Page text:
• Tim

Another 2009?

Another 2009? It’s a question I get a lot. Obviously, the worry embedded in this question is: “Is the market going to pull back as much as it did during this period?” I’ll first offer the usual disclaimer of ‘blah, blah, blah, nobody knows for sure’, but in my opinion I don’t think it will. Why? Ultimately the 2008-2009 crash was due to the breakdown of the housing market given subprime mortgages and the connected leverage in the system. This was the bubble. The key was this bubble took place as supposed “safe” investments infected the larger investment infrastructure. For example, subprime mortgages were basically sold as high-grade paper and bought by pensions and other major institutions that felt they had won the lottery by getting higher yields while maintaining their low-risk investment profile. Because these were seen as “safe”, higher amounts of leverage ensued as people borrowed money to get these bigger yields/returns. When this bubble popped it was a complete surprise to most people that the system had – from Wall Street to the government –pressed into these bonds with little or no risk management considerations. And between 2007-2009, as this realization spread, the stock market got worse. What about now? Absolutely there are bubbles out there now. As is always the case, the rise in M2 money supply to manage the pandemic has given rise to misallocation of capital. I have seen this with SPACs, NFTs, some Crypto, and even ESG investments. But, unlike during the 2008-2009 period, these investments were NEVER really seen as low risk. For that reason, they have not garnered the amount of leverage in the system seen by the subprime mortgages in 2008-2009. Crypto lending and margin have largely been backed by crypto itself. There will certainly be fallout as some crypto hedge funds fail, but I believe the infection of the financial system has been limited. Now, of course, there are other issues happening from energy disfunction in Europe, war in Ukraine, and supply chain issues. But in my view, these are “known” quantities to an extent. What maximized the damage during the Financial Crisis was the absolute shock as subprime mortgage defaulted and the domino effect that came as a result. If our thinking holds true, then we likely won’t approach the negative 50% seen in the 07-09 period. With the Nasdaq QQQ ETF down 30% plus now, we are closer to the bottom than the top. The major uncertainty right now is how hard the Fed will press down on the markets. As that becomes clarified, the markets should get more comfortable with moving back to an uptrend.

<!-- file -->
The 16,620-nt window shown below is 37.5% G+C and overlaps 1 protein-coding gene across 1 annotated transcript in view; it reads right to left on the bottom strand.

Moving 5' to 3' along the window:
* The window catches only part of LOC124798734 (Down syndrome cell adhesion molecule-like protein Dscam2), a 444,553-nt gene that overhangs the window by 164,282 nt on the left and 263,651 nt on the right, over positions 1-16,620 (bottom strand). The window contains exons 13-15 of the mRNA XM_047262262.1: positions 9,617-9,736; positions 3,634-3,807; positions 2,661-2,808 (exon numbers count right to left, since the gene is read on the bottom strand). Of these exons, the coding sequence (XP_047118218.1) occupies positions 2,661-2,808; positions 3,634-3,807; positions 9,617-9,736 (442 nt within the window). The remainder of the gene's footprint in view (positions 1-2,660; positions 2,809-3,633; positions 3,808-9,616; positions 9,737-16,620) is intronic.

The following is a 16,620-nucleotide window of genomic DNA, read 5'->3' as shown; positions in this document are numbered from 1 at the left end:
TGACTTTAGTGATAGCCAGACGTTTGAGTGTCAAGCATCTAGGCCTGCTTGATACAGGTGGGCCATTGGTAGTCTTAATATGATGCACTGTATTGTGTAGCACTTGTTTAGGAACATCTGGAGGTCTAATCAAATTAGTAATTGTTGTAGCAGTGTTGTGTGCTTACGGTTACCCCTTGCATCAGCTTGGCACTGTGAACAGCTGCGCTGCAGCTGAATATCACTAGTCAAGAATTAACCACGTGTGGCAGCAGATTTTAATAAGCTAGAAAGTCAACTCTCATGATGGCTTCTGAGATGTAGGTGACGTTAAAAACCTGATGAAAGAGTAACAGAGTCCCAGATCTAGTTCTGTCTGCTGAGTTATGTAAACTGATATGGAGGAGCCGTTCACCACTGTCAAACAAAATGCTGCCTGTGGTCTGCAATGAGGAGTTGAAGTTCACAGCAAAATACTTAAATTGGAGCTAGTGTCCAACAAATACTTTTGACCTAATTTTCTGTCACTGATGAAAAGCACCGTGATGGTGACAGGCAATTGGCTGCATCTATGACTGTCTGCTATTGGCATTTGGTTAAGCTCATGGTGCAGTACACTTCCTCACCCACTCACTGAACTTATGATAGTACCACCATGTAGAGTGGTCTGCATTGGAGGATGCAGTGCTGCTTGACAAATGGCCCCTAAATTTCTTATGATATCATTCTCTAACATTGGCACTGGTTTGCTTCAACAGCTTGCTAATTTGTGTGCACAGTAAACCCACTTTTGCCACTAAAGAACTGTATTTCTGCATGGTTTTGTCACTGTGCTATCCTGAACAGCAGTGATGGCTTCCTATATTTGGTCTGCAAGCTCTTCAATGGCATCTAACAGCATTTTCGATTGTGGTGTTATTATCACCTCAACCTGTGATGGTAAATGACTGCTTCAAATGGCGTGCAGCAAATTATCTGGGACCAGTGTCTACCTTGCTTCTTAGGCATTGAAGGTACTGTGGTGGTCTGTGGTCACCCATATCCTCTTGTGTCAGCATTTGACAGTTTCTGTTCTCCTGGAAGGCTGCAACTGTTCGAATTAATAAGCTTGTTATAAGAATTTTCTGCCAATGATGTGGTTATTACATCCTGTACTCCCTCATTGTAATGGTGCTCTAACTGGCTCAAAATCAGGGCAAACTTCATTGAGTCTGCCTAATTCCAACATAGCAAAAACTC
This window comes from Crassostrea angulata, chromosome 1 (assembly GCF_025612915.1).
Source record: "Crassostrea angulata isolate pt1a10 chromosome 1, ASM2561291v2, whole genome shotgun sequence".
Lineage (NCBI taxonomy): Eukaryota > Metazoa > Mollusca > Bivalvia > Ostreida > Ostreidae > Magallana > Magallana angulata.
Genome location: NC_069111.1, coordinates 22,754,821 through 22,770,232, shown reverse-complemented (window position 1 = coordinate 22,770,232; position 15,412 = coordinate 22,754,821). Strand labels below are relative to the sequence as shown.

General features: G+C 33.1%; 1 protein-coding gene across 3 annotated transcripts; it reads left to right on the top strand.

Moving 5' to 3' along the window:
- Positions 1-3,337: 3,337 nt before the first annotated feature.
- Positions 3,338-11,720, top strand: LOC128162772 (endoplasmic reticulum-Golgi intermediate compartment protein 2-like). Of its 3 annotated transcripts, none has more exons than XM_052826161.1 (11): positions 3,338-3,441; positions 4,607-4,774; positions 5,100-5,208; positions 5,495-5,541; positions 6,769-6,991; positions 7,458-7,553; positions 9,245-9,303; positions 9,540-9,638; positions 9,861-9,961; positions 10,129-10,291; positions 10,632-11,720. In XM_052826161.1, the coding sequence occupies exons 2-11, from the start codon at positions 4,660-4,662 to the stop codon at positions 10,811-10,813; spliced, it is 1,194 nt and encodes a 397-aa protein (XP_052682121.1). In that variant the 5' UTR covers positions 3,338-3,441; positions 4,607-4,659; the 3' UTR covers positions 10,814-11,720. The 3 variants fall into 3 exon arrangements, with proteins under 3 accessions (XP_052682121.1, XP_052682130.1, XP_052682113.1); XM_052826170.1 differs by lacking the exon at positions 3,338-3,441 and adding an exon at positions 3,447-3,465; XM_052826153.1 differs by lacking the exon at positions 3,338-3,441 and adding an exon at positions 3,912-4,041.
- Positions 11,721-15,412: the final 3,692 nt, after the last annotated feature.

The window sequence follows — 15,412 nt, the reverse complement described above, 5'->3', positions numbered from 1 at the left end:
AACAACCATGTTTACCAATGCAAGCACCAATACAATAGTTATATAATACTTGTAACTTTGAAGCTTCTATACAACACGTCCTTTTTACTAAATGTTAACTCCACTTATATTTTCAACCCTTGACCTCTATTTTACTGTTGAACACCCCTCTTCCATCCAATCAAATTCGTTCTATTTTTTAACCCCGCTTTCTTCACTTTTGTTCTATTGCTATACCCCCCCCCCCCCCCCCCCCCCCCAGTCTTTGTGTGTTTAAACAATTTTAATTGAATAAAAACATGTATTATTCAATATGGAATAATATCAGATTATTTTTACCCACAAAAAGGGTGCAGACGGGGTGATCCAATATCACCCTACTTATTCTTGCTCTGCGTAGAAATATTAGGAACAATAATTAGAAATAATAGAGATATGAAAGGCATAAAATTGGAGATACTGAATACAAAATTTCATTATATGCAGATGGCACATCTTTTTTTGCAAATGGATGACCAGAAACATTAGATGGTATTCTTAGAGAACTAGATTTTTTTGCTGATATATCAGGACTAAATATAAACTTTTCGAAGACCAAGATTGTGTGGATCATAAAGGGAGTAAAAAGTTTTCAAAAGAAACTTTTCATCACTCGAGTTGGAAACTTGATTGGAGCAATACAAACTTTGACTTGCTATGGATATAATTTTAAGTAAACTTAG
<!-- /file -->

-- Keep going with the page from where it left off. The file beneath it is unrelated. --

The opinions expressed in this commentary are those of the author and may not necessarily reflect those held Twin Gryphon Advisors, LLC. This is for general information only and is not intended to provide specific investment advice or recommendations for any individual. It is suggested that you consult your financial professional, attorney, or tax advisor with regard to your individual situation. Comments concerning the past performance are not intended to be forward-looking and should not be viewed as an indication of future results. Investment advisory services offered through Twin Gryphon Advisors, LLC, a registered investment advisor. The material is for informational purposes only. It represents an assessment of the market environment at a specific point in time and is not intended to be a forecast of future events or a guarantee of future results. It does not purport to be complete and is not intended to be used as a primary basis for investment decisions. It should also not be construed as advice meeting the particular investment needs of any investor. Neither the information presented, nor any opinion expressed, constitutes a solicitation for the purchase or sale of any security. Past performance does not guarantee future results.

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